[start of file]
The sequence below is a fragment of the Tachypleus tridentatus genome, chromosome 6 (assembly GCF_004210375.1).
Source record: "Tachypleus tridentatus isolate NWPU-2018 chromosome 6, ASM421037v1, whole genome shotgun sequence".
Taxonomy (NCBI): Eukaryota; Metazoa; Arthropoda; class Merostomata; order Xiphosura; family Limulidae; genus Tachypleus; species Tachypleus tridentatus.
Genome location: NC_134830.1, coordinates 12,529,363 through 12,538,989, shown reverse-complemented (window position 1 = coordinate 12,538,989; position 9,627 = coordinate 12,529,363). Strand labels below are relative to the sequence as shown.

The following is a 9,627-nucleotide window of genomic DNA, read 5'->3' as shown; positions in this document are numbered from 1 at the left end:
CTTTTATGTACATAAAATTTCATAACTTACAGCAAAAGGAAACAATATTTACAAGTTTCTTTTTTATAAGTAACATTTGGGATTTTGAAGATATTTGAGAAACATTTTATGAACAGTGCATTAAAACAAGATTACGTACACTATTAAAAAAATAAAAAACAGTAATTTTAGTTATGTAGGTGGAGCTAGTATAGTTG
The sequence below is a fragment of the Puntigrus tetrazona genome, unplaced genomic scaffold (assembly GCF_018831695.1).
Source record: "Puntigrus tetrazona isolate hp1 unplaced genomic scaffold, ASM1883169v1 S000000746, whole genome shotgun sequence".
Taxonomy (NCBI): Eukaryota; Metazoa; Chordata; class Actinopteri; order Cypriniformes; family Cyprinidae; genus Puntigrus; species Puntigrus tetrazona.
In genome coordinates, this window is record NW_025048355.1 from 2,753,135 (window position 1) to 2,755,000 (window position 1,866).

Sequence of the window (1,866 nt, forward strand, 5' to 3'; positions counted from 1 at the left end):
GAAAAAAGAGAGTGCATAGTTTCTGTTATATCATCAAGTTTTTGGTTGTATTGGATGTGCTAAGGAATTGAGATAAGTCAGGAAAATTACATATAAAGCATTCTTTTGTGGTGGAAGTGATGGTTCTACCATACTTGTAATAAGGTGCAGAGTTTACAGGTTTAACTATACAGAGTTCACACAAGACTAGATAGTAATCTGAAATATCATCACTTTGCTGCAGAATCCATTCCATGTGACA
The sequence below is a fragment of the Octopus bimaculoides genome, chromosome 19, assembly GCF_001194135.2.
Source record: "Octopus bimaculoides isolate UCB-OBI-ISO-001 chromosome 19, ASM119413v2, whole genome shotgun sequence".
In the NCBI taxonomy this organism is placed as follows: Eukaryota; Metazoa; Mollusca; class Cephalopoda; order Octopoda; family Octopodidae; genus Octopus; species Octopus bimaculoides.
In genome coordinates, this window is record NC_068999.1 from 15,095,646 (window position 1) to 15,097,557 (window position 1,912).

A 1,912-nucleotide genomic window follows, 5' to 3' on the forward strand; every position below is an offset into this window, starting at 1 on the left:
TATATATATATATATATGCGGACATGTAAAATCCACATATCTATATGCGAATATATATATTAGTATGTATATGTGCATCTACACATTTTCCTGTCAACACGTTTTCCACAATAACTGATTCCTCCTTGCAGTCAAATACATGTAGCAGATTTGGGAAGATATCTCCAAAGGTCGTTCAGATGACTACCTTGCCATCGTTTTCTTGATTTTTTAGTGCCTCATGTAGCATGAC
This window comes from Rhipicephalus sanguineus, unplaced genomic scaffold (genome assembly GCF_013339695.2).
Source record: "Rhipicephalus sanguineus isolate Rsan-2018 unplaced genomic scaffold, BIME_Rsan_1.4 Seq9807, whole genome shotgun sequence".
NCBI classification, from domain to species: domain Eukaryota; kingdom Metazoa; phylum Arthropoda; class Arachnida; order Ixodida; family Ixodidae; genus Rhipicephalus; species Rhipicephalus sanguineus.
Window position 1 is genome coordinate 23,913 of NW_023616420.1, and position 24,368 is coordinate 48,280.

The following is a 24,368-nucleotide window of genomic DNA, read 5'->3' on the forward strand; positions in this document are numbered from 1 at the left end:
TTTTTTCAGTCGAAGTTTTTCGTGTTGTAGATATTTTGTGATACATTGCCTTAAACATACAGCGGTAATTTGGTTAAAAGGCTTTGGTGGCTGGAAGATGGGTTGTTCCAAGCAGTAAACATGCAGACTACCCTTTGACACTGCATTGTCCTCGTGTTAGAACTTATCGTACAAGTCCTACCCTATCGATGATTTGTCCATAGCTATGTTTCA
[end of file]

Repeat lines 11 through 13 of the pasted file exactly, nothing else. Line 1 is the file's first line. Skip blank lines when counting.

Sequence of the window (1,866 nt, forward strand, 5' to 3'; positions counted from 1 at the left end):
GAAAAAAGAGAGTGCATAGTTTCTGTTATATCATCAAGTTTTTGGTTGTATTGGATGTGCTAAGGAATTGAGATAAGTCAGGAAAATTACATATAAAGCATTCTTTTGTGGTGGAAGTGATGGTTCTACCATACTTGTAATAAGGTGCAGAGTTTACAGGTTTAACTATACAGAGTTCACACAAGACTAGATAGTAATCTGAAATATCATCACTTTGCTGCAGAATCCATTCCATGTGACA
The sequence below is a fragment of the Octopus bimaculoides genome, chromosome 19, assembly GCF_001194135.2.